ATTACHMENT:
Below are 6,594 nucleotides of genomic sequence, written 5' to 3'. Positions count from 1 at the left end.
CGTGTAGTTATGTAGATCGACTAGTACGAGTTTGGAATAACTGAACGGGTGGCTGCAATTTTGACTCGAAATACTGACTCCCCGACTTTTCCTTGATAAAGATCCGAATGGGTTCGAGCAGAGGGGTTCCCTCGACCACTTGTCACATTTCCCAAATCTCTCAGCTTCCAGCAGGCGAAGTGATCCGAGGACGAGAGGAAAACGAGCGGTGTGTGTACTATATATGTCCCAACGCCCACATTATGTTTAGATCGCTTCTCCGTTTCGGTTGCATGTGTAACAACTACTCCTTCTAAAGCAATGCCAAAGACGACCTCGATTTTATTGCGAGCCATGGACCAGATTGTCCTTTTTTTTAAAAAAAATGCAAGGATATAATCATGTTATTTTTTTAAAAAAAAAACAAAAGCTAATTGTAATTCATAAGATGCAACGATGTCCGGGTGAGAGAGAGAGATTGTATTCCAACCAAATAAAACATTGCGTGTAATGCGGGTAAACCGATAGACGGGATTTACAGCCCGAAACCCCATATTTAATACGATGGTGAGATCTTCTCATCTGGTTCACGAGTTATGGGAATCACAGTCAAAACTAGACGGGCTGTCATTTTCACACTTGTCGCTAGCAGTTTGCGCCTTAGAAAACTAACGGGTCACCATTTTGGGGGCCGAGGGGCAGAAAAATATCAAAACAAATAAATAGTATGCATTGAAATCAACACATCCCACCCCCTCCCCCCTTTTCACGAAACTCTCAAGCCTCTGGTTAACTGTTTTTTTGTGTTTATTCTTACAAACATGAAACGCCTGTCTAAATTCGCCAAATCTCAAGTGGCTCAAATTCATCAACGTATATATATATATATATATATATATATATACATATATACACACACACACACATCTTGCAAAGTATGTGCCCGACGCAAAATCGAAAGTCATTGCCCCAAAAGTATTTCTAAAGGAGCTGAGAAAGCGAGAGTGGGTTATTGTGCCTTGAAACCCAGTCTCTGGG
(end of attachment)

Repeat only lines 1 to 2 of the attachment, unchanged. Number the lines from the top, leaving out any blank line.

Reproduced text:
Below are 6,594 nucleotides of genomic sequence, written 5' to 3'. Positions count from 1 at the left end.
CGTGTAGTTATGTAGATCGACTAGTACGAGTTTGGAATAACTGAACGGGTGGCTGCAATTTTGACTCGAAATACTGACTCCCCGACTTTTCCTTGATAAAGATCCGAATGGGTTCGAGCAGAGGGGTTCCCTCGACCACTTGTCACATTTCCCAAATCTCTCAGCTTCCAGCAGGCGAAGTGATCCGAGGACGAGAGGAAAACGAGCGGTGTGTGTACTATATATGTCCCAACGCCCACATTATGTTTAGATCGCTTCTCCGTTTCGGTTGCATGTGTAACAACTACTCCTTCTAAAGCAATGCCAAAGACGACCTCGATTTTATTGCGAGCCATGGACCAGATTGTCCTTTTTTTTAAAAAAAATGCAAGGATATAATCATGTTATTTTTTTAAAAAAAAAACAAAAGCTAATTGTAATTCATAAGATGCAACGATGTCCGGGTGAGAGAGAGAGATTGTATTCCAACCAAATAAAACATTGCGTGTAATGCGGGTAAACCGATAGACGGGATTTACAGCCCGAAACCCCATATTTAATACGATGGTGAGATCTTCTCATCTGGTTCACGAGTTATGGGAATCACAGTCAAAACTAGACGGGCTGTCATTTTCACACTTGTCGCTAGCAGTTTGCGCCTTAGAAAACTAACGGGTCACCATTTTGGGGGCCGAGGGGCAGAAAAATATCAAAACAAATAAATAGTATGCATTGAAATCAACACATCCCACCCCCTCCCCCCTTTTCACGAAACTCTCAAGCCTCTGGTTAACTGTTTTTTTGTGTTTATTCTTACAAACATGAAACGCCTGTCTAAATTCGCCAAATCTCAAGTGGCTCAAATTCATCAACGTATATATATATATATATATATATATATATACATATATACACACACACACACATCTTGCAAAGTATGTGCCCGACGCAAAATCGAAAGTCATTGCCCCAAAAGTATTTCTAAAGGAGCTGAGAAAGCGAGAGTGGGTTATTGTGCCTTGAAACCCAGTCTCTGGG